Monday, January 15, 2018

January 15, 1882 - Potter Palmer Buys Additional Lake Shore Drive Property

January 15, 1882 – The Chicago Daily Tribune reports that the Archbishop of Chicago has sold the entire lot on Lake Shore Drive between Burton Place and Schiller Street to Potter Palmer for $90,695.  The paper reports, “A concerted effort will now be made by Mr. Palmer and the other property owners to fill up all the depressions between State street and the Lake-Shore drive and lift this property into its rightful place as the choicest kind of residence property, not surpassed by any in the city.”  Palmer’s faith in the area which “is almost virgin ground, and is almost entirely free from objectionable buildings and improvements” is ample evidence that the part of the north side “which lies between the Water-Works and Lincoln Park, and is east of Dearborn street, is rapidly rising in public favor.”  The mansion of Potter and Bertha Palmer, which has been gone now for 68 years, would be built on the corner of Banks Street and Lake Shore Drive.  Designed by Henry Ives Cobb and Charles Frost, it would be the largest private residence in the city when finished in 1885.  Today 1350 and 1360 Lake Shore Drive stand on the lot.  The mansion and the residential buildings are shown above.

January 15, 1916 – The “Foolkiller,” a submarine that has been embedded in the mud at the bottom of the Chicago River at Wells Street yields a grisly find upon its being raised – the skull of a dog and the bones of a man.  The small submersible was originally built in the early 1870’s but had not been seen in a quarter-century. A diver for the Great Lakes Dredge and Dock Company, William Deneau, discovers the craft somewhat earlier while working in the effort to locate bodies from the ill-fated Eastland, the steamer that had capsized six months earlier.  The identity of the victim found aboard the submarine was never discovered, and there is even some conjecture that the bones might have been planted aboard as part of a scheme to place the whole tableau on public exhibition.  That happened shortly thereafter as customers could pay a dime to see the exhibit at 208 South State Street, a display that was moved at least twice – to Oelwein, Iowa where it was  billed “The Submarine or Fool Killer, the first submarine ever built,” It shared the exhibit space among other top draws, including “The Electric Girl, The Vegetable King, [and] Snooks, the smallest monkey in the world” []  The Fool Killer was last heard of when it appeared at Chicago’s Riverview Park where it sat forlornly while the “Last Days of Pompeii,” a “gorgeous fireworks spectacle” with 600 performers was staged alongside the river at Western and Belmont.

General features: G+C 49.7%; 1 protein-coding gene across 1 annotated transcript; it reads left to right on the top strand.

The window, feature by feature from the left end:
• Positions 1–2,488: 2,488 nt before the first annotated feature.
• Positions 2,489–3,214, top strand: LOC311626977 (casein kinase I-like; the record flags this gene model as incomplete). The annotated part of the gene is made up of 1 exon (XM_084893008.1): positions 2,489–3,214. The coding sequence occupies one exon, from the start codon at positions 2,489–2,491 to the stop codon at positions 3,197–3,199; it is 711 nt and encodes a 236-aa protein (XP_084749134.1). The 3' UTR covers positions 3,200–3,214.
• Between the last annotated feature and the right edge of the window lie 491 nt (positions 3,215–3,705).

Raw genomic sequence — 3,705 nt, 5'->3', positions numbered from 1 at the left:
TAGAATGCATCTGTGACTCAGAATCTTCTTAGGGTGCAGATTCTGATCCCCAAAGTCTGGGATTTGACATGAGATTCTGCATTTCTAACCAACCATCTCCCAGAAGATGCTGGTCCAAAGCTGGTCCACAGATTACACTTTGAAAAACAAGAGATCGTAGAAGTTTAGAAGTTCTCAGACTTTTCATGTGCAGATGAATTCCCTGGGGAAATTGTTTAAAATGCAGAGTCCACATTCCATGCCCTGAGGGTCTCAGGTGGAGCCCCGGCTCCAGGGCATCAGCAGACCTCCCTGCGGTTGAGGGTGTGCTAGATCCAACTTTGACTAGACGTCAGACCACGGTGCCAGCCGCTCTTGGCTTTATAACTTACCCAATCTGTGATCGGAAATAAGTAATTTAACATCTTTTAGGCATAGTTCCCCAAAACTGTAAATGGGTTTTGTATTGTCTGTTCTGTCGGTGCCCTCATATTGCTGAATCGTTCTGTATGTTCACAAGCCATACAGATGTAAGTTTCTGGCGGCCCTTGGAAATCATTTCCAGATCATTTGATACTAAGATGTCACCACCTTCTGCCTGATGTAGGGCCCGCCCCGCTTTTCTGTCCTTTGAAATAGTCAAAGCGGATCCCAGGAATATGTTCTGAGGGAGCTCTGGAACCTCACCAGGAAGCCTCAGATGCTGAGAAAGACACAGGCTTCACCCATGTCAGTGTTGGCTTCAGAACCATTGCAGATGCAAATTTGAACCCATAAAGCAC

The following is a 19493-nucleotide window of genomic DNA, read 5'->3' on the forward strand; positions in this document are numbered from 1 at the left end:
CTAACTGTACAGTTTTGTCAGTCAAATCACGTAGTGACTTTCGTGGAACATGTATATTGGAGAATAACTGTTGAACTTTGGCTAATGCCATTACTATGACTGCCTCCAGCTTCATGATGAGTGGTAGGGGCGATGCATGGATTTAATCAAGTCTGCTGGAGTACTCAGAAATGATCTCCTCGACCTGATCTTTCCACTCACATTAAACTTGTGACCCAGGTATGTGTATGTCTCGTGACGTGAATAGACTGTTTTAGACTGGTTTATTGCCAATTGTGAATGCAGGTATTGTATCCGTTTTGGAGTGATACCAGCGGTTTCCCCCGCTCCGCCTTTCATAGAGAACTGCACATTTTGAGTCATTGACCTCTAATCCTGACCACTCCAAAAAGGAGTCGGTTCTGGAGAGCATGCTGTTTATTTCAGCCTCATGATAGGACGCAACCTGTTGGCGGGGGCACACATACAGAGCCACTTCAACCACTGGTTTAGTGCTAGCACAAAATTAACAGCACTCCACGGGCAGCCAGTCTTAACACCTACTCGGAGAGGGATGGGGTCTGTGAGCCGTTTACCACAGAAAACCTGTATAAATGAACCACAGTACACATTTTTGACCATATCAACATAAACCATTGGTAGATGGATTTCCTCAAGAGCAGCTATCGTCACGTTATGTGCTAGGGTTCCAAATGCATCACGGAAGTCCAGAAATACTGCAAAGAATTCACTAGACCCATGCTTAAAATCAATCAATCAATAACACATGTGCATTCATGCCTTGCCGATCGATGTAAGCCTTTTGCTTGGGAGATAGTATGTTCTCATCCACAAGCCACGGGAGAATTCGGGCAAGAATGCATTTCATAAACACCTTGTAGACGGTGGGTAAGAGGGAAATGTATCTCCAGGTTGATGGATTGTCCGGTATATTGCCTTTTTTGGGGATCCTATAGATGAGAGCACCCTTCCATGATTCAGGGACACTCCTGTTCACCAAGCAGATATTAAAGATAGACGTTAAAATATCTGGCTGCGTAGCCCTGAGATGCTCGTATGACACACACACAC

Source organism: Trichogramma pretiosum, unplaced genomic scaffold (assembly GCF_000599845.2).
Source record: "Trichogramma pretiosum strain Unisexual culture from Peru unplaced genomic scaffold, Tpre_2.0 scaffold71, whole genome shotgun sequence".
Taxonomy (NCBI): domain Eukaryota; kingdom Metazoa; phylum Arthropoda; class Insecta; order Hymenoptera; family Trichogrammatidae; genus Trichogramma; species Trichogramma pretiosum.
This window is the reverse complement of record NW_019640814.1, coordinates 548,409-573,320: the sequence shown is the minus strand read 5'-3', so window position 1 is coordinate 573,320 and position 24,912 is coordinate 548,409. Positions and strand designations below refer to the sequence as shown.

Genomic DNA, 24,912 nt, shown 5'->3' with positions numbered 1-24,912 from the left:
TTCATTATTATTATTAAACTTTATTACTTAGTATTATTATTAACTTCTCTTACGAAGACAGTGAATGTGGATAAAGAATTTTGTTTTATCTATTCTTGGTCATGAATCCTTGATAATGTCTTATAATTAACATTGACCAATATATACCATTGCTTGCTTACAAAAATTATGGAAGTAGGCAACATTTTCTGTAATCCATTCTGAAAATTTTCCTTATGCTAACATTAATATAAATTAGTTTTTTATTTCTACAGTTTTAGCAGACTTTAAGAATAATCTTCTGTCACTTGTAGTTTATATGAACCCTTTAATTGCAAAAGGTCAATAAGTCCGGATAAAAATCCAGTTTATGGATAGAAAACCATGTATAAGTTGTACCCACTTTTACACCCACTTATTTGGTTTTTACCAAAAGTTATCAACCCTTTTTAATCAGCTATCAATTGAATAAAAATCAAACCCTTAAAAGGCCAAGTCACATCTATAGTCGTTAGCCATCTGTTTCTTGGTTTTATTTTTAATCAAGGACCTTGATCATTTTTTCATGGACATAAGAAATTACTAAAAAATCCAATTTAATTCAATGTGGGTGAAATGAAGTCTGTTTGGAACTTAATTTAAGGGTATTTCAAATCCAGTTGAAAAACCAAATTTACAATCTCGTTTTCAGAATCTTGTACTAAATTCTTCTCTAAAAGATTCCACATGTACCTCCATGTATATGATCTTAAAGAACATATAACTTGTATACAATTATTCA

January 15, 1954 -- The Chicago city council authorizes the purchase of the Reid-Murdoch building at 325 N. State Street in order to consolidate traffic courts and the police traffic division. The matter had been pending since November 3 when voters authorized a 4 million dollar bond issue for acquiring the building and remodeling it. More on the history of the Reid-Murdoch building can be found here:…/reid-murdoch-buildi… and here:…/reid-murdoch-buildi…

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